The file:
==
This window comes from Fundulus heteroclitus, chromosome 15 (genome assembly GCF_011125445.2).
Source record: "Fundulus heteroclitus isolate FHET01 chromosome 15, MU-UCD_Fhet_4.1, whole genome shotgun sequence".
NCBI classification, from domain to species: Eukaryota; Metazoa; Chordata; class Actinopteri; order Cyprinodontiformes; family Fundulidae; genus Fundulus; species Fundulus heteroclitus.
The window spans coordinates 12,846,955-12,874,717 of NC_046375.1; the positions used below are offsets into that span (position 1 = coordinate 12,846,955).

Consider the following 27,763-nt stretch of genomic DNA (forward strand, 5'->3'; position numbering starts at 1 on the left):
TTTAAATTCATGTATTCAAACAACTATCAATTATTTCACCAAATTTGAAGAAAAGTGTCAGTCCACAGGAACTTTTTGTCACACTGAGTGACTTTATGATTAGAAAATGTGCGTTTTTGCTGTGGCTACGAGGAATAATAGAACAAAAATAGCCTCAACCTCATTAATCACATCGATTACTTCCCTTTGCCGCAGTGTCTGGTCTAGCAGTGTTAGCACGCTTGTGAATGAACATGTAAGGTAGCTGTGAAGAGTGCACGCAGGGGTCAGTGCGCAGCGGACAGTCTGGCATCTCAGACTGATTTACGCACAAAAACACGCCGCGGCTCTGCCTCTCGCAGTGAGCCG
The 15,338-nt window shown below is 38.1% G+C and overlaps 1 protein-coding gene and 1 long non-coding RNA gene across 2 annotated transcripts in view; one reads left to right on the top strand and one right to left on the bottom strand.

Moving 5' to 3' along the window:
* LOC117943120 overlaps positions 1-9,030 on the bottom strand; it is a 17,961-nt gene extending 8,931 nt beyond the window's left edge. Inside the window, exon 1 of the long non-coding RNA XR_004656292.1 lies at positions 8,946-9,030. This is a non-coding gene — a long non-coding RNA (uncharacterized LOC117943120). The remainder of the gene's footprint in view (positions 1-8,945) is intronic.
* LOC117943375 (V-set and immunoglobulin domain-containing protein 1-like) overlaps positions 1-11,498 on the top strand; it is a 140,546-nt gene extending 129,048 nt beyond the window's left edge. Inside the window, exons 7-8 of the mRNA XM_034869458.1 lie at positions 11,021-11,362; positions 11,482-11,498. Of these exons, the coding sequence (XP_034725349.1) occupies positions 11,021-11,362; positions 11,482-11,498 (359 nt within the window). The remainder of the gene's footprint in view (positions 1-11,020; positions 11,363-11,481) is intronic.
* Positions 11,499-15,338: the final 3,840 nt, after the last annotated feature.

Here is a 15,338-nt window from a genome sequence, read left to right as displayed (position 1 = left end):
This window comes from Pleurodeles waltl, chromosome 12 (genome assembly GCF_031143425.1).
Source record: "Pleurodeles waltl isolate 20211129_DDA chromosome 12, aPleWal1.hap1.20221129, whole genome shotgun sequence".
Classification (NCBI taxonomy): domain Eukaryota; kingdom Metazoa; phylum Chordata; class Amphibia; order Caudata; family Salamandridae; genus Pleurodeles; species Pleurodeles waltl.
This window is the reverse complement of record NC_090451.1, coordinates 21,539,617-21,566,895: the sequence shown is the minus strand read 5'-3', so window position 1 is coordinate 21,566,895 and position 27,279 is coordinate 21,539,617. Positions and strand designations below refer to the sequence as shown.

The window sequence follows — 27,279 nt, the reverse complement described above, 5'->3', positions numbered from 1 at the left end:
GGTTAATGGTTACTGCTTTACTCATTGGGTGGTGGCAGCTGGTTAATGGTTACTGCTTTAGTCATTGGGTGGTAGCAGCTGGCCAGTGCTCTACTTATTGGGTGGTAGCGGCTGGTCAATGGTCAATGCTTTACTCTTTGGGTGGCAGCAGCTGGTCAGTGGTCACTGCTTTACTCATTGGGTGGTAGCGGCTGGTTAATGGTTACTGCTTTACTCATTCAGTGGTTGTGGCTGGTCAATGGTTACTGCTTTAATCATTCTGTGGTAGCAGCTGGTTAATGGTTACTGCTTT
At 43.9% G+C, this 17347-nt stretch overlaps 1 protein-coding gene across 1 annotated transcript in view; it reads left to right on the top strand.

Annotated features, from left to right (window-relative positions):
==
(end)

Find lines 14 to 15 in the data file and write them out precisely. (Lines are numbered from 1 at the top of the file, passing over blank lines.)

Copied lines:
Source record: "Pleurodeles waltl isolate 20211129_DDA chromosome 12, aPleWal1.hap1.20221129, whole genome shotgun sequence".
Classification (NCBI taxonomy): domain Eukaryota; kingdom Metazoa; phylum Chordata; class Amphibia; order Caudata; family Salamandridae; genus Pleurodeles; species Pleurodeles waltl.